Serendipity as an influencing factor in career decision making among young people navigating their school-to-work transitions

Project summary

This project will aim to:

The ways in which the transitions of young people articulate with, and are influenced by, structures, systems and individuals remain poorly understood and relatively under-theorised. Policy makers globally remain resistant to the idea that transitions from school to work may not be straightforward, but variously extended, fractured, precarious and/or troubled in other ways. In addition, the potentially interesting relationships between positions in fields and career decision making remain unexplored, despite evidence suggesting ‘that career styles relate to positions and fields as well as to dispositions, even for the most strategic’ (Hodkinson, 2008, drawing on Ball et al, 2002 and Bimrose et al, 2005).    

Further, research has tended to focus on those young people who might be described as working class, while the transitions of young people from more affluent backgrounds have been largely ignored, despite evidence that middle-class as well as working-class transitions are marked by increasing precariousness in a time of social upheaval consequent upon austerity and the Covid-19 pandemic (Avis and Atkins, 2016; Avis et al 2021).

Research (Atkins, 2017) implies that subtle social-class fractions or particular social positioning is significant in its relationship to decision making, the ways in which young people perceive and construct their careers, the pathways and trajectories taken by them, and the ways in which they exerted their agency through the decision-making process as well as in their response to contingent and serendipitous events. More recent work (Esmond and Atkins, 2020; 2021 forthcoming) highlights significant differences in socialisation processes in different forms of vocational education which have implications for career decision making and potential trajectories. 

Therefore, the project will aim to provide some of the ‘further amplification’ regarding the influence of serendipity on career decision making that Hodkinson (2008, 9) noted was required. It will explore the extent to which this is mediated by habitus, field, and access to those types of cultural capital which are valorised in education and investigate how these factors differ across different forms of technical and vocational education. These are particularly significant issues at this time given the lack of contemporary research in this area, and the changing conditions of the education and labour markets that young people are destined for.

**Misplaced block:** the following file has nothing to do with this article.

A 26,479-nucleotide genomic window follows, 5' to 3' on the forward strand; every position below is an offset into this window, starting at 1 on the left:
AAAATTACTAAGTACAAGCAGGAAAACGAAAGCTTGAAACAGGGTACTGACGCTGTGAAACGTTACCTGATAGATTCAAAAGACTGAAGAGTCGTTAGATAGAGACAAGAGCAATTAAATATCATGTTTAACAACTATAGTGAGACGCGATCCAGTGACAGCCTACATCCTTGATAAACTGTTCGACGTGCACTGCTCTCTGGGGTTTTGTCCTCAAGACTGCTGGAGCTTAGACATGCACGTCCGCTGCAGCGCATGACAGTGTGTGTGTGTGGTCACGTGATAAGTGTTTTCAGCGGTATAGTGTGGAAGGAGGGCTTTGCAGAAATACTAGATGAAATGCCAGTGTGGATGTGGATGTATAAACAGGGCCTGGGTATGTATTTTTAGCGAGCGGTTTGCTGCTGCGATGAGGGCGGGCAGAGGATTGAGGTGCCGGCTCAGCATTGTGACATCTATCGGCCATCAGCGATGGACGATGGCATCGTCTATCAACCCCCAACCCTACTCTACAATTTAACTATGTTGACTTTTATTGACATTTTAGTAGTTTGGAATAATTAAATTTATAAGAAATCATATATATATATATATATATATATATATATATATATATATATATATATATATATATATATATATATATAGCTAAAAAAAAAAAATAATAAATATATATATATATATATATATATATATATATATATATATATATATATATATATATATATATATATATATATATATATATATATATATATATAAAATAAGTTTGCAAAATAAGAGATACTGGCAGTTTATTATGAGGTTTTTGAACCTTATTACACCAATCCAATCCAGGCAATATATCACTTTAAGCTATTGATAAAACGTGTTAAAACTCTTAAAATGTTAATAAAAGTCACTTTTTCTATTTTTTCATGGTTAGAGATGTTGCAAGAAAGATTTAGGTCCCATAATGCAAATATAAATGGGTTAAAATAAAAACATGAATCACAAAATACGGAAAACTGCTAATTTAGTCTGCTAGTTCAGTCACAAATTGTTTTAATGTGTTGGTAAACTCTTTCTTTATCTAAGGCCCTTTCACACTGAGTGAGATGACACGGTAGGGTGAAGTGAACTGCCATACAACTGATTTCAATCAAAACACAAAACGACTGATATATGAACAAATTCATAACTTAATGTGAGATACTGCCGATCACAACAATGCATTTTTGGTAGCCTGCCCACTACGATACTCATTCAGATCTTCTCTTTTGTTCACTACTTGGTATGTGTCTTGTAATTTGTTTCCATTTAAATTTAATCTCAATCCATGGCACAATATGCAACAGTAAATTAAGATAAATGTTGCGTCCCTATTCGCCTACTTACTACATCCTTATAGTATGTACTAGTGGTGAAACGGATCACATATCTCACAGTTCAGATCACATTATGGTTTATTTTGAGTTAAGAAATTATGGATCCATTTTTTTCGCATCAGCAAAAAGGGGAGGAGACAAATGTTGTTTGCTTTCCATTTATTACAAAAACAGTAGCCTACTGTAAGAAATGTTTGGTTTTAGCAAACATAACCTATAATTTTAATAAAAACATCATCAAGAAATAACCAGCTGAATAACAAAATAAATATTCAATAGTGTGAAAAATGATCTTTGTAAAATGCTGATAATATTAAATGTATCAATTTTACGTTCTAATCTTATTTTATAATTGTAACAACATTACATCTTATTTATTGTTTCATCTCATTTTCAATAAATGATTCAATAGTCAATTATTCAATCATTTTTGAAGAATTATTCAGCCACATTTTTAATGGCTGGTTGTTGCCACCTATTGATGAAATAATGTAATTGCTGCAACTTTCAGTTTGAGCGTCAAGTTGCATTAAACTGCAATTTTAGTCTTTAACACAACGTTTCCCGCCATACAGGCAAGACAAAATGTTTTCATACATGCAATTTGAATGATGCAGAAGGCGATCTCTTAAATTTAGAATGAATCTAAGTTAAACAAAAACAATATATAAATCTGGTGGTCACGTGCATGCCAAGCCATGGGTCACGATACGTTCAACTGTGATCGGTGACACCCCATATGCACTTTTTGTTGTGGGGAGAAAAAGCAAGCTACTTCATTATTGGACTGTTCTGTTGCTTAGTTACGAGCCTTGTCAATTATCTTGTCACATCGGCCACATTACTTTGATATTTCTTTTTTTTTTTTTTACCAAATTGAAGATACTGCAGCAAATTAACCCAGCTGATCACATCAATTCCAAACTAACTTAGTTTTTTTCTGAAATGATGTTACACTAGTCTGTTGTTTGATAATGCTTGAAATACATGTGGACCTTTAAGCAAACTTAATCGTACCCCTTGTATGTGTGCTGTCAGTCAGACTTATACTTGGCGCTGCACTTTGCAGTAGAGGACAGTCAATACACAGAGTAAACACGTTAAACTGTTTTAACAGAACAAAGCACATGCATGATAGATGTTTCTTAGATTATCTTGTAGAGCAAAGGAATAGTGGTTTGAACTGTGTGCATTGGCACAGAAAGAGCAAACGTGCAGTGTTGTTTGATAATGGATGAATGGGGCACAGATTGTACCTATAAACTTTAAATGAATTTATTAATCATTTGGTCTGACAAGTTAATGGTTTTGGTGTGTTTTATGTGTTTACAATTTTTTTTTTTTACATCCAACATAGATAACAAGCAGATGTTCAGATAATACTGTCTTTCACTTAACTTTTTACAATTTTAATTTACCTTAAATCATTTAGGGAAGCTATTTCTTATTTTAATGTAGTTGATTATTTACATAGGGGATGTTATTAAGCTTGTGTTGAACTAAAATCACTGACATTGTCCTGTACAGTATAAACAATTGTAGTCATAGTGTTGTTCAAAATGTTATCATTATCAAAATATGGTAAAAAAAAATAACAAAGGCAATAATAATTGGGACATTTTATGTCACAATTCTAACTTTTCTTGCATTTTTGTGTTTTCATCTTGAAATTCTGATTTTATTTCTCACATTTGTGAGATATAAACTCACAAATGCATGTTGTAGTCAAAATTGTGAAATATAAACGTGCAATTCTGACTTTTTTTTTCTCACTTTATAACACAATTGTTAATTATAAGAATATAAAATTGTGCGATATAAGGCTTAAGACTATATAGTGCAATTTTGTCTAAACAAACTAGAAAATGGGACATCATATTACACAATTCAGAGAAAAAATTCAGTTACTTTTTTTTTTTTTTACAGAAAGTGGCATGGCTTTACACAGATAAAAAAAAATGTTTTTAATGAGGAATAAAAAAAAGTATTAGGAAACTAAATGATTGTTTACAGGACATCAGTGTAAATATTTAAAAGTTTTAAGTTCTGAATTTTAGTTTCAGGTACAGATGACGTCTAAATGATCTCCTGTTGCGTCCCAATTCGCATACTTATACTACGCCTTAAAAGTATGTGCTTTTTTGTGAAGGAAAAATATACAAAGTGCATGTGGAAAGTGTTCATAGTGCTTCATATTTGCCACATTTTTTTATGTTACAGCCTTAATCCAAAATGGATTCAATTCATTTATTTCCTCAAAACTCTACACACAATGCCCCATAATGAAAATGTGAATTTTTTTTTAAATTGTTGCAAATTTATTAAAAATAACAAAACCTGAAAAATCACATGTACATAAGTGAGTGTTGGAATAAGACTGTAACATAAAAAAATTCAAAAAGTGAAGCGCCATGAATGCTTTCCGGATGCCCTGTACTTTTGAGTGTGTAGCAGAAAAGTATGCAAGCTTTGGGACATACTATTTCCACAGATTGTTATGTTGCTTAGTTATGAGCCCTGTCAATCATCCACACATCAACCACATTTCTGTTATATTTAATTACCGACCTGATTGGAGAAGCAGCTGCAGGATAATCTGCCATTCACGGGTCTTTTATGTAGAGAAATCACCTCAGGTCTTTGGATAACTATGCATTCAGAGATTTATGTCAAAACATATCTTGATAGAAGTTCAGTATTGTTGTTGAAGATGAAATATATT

Research cluster 

Technical and vocational education and training

Entry requirements

For our PhD programmes, we normally expect you to have a First or Upper-Second (2:1) honours degree and preferably a masters degree from a UK university in a relevant subject such as Education or Sociology/social policy. 

International students may also need to meet our English language requirements. Find out more about our entry requirements for international students.

Project specific requirements must align with the University’s standard requirements 

How to apply

Please contact Professor Liz Atkins ( in the first instance for more information on how to apply.

The University has four starting points each year for MPhil/PhD programmes (September, January, March and June). Applications should be made at least three months before you would want to start your programme. Please note that, if you require a visa, additional time will be required.  


Self-funded by student. There is a range of options that may be available to you to help you fund your PhD.


Liz Atkins
Professor of Vocational Education and Social Justice

Professor Liz Atkins is a leading scholar in the field of vocational education and training (VET). She has published widely on her concerns about how VET helps low-attaining young people move from school to work and associated ethical/methodological and social justice issues. Her recent book with Duckworth (2019) is Research Methods for Social Justice and Equity in Education (Bloomsbury).

Square image of staff member Bill Esmond
Professor of Professional Education and Training

Bill Esmond is Associate Professor, Education & Employment. His research is located at the intersection of workplace learning, vocational and higher education. His analysis of systems and practice is widely published in international journals, and he supports the research aspirations of vocational practitioners, from local projects to doctoral study.